The Andes Mountains are the world’s longest continental mountain range, stretching from South America’s southernmost tip to the continent’s northernmost shore in the Caribbean. It encompasses seven nations and includes some of the world’s highest peaks: Argentina, Chile, Bolivia, Peru, Ecuador, Colombia, and Venezuela. Because of its immensity, the region is also home to several indigenous cultures and a variety of species that have all adjusted to the various Andean climates and hilly surfaces. The Andes Mountains Tours is a trekking wonderland, but there are far more activities to consider during your next visit to this continent:
The Sacred Valley of the Incas, once renowned as the Inca breadbasket, is home to a variety of magnificent views and locations to explore. The region is about an hour’s drive from Cusco and is peppered with colonial townships, as well as the remains of majestic Inca temples and fortifications. Most excursions stop at Pisac, a charming hamlet with a colorful market 3 times a week.
Handcrafted handicrafts and textiles can be bartered for alongside fresh fruit by locals. Pisac also has an amazing Inca site perched high on a steep spur above the town. Continuing the river westbound brings you to Ollantaytambo. It is strategically located at the beginning of the river’s drop to the Amazon forests, and it includes squat colonial buildings with Inca foundations, as well as picturesque roads and squares.
2. Visit Lake Titicaca’s islands
At 3,812 meters, Lake Titicaca is the world’s highest navigable lake, straddling the boundary between Peru and Bolivia. The lake’s azure blue water is dotted with golden beaches and promontory that are home to traditional indigenous populations, giving it a culturally rich site. Touring the islands is a once-in-a-lifetime opportunity. Begin by going to the Uros Islands on the Bolivian shore.
Since the Incas, the indigenous residents, the Uros Indians, have opted to separate themselves from their lakefront neighbors on strange floating islands built of reed. Continue to Isla de la Luna (‘Moon Island’) to see the Inca nunnery of the Oak Uyu Sun Virgins, one of the lake’s most important archaeological sites. It’s a 10-minute boat ride from here to Isla del Sol (‘Sun Island,’ regarded in Inca civilization as the mythological home of the sun deity.
3. Argentina, Chile, and Peru: food and wine
The Andes are a popular destination for wine and gastronomy enthusiasts. Almost two-thirds of all Argentine wine is produced in high-altitude vineyards in Mendoza, including Malbec, Cabernet, and Chardonnay. Stay at a handful of our favorite vineyards on the Andes’ eastern and western slopes. Food and wine are becoming more sophisticated and popular in Chile. In Santiago, you may discover more about Chilean cuisine by sampling local pastries (empanadas), meats, and seafood dishes.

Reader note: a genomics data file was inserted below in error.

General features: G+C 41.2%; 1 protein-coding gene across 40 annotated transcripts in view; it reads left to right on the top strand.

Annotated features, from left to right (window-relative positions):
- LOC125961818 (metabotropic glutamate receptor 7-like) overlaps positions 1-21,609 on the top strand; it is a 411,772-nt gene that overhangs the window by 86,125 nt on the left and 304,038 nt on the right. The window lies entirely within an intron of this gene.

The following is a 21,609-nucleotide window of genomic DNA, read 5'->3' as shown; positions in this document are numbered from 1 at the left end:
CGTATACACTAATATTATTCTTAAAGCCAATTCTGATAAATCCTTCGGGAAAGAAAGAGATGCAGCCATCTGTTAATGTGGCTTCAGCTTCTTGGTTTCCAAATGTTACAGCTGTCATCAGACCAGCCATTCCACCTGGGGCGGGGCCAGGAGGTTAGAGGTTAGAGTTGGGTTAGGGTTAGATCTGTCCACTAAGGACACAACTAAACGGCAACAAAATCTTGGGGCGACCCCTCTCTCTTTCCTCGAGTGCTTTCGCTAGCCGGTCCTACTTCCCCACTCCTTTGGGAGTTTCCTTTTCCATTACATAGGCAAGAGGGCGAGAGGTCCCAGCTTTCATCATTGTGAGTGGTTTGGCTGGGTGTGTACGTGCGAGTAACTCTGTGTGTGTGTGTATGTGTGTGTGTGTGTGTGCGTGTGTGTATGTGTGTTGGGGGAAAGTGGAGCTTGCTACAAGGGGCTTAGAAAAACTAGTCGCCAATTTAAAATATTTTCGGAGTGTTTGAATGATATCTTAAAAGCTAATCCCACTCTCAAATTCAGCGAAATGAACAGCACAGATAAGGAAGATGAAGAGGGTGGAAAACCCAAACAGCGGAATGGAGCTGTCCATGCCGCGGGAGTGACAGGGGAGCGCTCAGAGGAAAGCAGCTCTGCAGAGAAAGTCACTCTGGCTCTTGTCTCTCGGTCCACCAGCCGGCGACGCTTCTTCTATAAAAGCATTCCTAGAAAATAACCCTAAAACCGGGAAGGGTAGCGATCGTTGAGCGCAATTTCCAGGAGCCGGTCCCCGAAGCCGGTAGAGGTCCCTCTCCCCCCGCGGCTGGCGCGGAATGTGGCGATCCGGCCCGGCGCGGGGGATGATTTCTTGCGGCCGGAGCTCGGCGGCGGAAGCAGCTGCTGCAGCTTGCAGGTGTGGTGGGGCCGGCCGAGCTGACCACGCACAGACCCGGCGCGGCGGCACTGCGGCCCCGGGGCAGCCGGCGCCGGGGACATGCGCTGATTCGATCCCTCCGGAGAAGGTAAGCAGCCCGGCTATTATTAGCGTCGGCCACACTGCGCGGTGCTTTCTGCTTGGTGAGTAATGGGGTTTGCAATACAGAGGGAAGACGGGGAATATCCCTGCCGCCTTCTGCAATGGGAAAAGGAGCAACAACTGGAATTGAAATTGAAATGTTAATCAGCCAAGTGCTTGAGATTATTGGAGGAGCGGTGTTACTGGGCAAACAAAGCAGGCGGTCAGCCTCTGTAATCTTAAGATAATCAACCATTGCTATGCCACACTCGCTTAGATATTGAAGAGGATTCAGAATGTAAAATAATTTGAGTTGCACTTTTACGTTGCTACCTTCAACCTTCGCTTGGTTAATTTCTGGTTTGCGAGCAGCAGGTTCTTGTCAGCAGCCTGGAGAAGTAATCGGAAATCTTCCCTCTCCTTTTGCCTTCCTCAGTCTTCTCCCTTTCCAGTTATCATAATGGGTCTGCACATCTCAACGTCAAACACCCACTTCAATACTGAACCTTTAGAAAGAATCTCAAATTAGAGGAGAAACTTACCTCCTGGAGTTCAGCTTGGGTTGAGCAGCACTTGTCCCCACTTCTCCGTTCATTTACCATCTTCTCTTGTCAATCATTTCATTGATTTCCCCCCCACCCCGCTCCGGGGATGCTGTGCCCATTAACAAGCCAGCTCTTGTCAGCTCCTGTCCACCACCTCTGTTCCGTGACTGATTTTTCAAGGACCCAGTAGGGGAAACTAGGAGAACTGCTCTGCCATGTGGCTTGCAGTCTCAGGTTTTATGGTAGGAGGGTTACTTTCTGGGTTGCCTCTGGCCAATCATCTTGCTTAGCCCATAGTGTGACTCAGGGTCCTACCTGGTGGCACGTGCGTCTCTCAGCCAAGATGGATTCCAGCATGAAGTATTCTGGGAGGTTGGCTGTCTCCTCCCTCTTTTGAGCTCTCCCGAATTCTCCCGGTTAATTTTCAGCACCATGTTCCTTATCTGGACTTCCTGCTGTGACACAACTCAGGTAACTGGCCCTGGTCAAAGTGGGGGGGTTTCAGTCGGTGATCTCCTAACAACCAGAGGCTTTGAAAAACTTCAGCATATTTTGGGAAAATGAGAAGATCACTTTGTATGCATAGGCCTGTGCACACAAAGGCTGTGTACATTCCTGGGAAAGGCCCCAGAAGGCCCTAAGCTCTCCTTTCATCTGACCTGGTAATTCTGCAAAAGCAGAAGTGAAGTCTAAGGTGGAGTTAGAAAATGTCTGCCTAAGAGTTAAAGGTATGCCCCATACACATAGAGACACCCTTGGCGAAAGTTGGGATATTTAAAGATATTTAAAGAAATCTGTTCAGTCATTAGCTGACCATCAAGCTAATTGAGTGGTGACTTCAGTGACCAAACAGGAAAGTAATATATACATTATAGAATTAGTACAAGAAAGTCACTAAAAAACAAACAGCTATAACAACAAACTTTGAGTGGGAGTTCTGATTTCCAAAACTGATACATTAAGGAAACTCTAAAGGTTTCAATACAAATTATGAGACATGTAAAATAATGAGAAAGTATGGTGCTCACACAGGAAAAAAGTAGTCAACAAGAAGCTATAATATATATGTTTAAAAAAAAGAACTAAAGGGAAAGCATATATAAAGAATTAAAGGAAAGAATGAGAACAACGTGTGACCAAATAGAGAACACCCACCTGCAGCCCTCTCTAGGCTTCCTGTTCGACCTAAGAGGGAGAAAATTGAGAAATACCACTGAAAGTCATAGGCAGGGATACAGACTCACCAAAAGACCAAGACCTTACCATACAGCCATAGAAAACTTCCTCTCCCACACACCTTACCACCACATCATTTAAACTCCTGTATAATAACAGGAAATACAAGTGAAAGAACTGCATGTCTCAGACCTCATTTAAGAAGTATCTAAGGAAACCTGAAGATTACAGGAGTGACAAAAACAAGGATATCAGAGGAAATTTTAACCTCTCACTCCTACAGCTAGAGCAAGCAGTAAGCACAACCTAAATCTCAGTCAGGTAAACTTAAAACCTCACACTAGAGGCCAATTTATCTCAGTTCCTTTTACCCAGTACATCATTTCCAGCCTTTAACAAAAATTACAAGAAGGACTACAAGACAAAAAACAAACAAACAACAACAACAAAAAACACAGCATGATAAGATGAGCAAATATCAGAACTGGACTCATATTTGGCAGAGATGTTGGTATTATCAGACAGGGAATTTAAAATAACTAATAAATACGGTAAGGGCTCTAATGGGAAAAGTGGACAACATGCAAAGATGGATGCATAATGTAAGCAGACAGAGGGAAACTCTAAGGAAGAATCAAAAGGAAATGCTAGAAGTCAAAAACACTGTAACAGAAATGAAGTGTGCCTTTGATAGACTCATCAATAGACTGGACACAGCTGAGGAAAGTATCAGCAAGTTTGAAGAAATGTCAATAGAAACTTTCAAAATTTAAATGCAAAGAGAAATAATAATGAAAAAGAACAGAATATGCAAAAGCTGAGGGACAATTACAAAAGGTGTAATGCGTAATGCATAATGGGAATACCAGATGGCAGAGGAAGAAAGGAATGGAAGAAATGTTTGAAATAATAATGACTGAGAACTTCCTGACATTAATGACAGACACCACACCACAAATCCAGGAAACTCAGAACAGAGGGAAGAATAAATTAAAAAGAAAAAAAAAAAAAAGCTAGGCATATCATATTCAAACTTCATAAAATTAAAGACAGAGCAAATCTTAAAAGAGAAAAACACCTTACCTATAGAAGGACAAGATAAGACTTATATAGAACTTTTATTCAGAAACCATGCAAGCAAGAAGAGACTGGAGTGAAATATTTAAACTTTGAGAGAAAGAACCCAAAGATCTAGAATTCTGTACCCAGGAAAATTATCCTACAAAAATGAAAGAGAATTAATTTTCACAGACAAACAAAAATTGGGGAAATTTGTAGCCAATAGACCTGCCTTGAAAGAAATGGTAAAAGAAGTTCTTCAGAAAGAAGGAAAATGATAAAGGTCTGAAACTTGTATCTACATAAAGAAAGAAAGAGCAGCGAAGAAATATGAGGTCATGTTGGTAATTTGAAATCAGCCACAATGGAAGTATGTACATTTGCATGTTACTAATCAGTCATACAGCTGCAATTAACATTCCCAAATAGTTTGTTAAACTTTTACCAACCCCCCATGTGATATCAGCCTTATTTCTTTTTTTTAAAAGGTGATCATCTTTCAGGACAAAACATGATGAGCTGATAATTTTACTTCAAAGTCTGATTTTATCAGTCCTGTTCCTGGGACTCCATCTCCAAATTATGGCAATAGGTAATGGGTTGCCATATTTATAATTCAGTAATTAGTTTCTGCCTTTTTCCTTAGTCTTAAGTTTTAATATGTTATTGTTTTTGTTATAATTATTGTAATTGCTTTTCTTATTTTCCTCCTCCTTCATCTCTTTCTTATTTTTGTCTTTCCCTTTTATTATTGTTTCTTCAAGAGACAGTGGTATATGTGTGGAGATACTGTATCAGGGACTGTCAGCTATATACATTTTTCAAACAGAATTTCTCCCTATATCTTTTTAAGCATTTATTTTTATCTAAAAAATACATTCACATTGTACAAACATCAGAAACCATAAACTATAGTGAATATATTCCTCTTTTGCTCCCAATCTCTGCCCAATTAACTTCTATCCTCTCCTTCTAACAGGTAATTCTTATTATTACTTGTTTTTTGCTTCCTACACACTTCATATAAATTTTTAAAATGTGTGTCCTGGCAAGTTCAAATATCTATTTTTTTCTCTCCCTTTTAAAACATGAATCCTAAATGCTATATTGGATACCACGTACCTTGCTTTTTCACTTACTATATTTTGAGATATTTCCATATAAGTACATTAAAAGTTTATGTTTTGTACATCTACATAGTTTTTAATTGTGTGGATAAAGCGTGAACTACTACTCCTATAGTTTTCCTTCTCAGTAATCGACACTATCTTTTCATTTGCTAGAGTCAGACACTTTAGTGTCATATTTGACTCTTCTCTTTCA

Lima, Peru’s capital city, is another wonderful dining destination. Peruvian gastronomy has long been regarded as one of the great pleasures of visiting the nation by those in the know. Geographic extremes mixed with numerous cultural influences have resulted in an exceptionally diversified cuisine that balances fresh seafood with substantial meat meals and basic ingredients with rich as well as sophisticated flavors. So why not take a city culinary tour? Explore the local markets, try ceviche for one of the city’s best seafood restaurants, and have a light meal of Peruvian great food nibbles.
4. Travel across Bolivia’s Uyuni Salt Flats
The huge Salar de Uyuni is a naturally formed salt desert in Bolivia that covers over 10,000 square kilometers. Driving through the Salar offers the impression of flying when rainwater blankets the salt. The landscape is devoid of features, save for the occasional “floating” island that appears before drifting off into the distance. When it’s dry, the white salt desert is a playground for perspective-bending trick photography. The earth is engraved with fascinating hexagonal patterns when viewed up close. You can anticipate a very bizarre and captivating experience no matter whenever you arrive.
5. Riding a horse
Exploring the Andes mountainous region by horseback is another unique and traditional approach to viewing more of the many locales. Explore the wild natural environment of Torres del Paine on horseback, join the aggies in Argentina, or ride out into Chile’s the Atacama Desert. There’s also the option of horseback riding the ‘alternative Inca Trail’ (Salkantay trip) in Peru, or saddle up and go through the volcano-studded scenery of Ecuador’s Avenue of the Volcanoes. Whatever you choose, these are among the most enjoyable horseback riding spots in the world.
6. Look for pumas at Chile’s Torres del Paine National Park
The fauna at Torres del Paine National Park is diverse and abundant, but the Andean mountain lion, or puma, is arguably the most sought-after sighting. They are cleverly hidden, making them difficult to spot. Your chances are better here, though, because you are being accompanied by an expert tracker who is familiar with their environment and movements. This guided tour prioritizes spotting and capturing a cougar or two while admiring the beauty of the national park’s scenery. A glimpse is not certain, and in such a beautiful setting, it’s a worthy exercise in any case.
Above are the top 6 things to do in Andes Mountains Tours. Hope the information in our article is useful to you on your next trip.